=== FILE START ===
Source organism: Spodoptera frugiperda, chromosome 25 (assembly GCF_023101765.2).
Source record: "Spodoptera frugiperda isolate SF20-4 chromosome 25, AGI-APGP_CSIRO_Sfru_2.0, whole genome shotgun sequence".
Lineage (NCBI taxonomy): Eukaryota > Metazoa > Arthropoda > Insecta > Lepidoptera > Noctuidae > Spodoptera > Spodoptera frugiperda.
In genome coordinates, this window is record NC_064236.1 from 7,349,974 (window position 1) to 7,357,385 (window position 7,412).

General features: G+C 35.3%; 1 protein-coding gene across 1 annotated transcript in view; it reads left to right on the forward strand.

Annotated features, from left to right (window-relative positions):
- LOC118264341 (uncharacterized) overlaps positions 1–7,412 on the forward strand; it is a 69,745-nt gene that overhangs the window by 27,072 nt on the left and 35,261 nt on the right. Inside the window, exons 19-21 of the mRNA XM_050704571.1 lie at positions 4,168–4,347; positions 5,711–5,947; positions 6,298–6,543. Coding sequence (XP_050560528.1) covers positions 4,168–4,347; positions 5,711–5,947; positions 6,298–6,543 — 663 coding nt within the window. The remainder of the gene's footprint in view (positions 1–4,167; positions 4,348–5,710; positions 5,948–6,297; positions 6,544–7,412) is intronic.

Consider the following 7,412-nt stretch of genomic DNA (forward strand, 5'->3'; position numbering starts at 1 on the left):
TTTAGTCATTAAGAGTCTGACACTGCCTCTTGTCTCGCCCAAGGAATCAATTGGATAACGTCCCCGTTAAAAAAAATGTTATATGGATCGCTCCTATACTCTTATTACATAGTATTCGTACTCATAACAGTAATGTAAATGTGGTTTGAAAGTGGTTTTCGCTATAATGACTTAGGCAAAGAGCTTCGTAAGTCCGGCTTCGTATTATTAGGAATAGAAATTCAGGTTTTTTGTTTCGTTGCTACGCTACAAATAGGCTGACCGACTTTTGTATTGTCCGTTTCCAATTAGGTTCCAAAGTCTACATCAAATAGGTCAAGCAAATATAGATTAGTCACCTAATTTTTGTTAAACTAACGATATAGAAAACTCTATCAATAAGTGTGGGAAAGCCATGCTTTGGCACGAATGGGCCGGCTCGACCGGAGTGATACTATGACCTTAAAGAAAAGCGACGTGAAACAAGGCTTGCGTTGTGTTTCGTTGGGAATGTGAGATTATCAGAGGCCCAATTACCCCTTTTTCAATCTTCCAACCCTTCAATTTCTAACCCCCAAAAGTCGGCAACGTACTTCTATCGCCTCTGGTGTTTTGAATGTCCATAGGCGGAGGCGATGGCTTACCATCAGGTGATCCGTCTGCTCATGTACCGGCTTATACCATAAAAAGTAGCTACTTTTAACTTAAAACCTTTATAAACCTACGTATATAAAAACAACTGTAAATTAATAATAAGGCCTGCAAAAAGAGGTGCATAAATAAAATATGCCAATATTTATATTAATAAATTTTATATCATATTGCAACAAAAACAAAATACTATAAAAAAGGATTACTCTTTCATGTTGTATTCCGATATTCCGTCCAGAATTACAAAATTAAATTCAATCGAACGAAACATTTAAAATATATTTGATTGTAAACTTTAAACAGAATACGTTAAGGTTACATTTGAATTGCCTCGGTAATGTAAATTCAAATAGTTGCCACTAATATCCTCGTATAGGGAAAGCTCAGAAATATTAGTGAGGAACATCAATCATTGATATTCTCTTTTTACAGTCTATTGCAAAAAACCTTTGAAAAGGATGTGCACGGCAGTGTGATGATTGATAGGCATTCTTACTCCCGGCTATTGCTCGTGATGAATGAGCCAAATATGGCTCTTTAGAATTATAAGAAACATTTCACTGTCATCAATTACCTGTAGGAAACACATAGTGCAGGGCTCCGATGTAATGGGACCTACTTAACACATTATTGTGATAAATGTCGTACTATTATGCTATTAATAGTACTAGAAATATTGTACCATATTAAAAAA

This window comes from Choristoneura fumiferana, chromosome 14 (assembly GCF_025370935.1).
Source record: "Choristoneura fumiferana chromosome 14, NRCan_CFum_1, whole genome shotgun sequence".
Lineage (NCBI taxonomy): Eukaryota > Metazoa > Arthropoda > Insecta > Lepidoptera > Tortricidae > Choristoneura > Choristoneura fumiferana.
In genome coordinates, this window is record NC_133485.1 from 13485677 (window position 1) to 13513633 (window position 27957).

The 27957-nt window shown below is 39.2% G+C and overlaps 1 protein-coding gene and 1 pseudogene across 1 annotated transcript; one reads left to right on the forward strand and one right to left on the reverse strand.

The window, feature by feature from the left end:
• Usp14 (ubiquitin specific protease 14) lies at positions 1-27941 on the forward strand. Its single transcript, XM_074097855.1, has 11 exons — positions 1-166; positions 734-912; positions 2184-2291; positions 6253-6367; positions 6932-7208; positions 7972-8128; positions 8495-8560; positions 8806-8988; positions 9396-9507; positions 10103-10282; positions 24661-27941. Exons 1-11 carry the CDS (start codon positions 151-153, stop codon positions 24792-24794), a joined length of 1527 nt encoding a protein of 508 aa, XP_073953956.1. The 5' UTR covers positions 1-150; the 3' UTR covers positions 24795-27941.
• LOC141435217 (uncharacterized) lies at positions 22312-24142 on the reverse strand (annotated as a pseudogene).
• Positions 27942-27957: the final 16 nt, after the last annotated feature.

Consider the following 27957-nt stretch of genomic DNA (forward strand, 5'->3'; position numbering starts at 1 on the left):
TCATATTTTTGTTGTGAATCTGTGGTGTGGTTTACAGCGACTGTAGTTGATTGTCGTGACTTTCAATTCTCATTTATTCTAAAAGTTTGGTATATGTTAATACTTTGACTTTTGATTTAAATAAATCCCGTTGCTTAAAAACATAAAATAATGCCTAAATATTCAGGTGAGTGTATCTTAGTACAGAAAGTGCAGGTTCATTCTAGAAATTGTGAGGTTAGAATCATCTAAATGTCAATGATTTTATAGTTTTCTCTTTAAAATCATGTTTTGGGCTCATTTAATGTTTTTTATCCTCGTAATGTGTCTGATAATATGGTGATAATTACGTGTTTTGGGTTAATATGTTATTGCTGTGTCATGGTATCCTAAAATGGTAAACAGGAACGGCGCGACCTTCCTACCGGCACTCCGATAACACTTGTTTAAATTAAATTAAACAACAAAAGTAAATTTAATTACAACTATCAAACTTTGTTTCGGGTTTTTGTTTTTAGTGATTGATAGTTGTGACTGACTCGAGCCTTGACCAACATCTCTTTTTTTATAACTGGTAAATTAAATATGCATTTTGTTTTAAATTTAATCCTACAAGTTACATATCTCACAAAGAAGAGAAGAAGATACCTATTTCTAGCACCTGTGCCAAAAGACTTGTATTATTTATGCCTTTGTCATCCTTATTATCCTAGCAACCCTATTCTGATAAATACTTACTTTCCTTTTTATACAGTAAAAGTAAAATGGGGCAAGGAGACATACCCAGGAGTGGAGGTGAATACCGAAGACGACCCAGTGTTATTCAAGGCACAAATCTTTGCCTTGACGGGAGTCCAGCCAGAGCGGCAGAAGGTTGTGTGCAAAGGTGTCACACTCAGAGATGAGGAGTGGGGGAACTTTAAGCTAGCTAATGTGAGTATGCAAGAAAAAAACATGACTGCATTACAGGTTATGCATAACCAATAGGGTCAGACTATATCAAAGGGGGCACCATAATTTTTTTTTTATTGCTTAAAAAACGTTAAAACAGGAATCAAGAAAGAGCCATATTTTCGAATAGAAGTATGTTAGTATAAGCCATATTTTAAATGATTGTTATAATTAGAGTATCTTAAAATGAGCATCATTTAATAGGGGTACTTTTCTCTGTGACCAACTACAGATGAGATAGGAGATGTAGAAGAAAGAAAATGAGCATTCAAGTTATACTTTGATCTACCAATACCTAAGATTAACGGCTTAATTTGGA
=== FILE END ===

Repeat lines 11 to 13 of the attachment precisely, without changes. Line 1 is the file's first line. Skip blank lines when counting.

Source record: "Choristoneura fumiferana chromosome 14, NRCan_CFum_1, whole genome shotgun sequence".
Lineage (NCBI taxonomy): Eukaryota > Metazoa > Arthropoda > Insecta > Lepidoptera > Tortricidae > Choristoneura > Choristoneura fumiferana.
In genome coordinates, this window is record NC_133485.1 from 13485677 (window position 1) to 13513633 (window position 27957).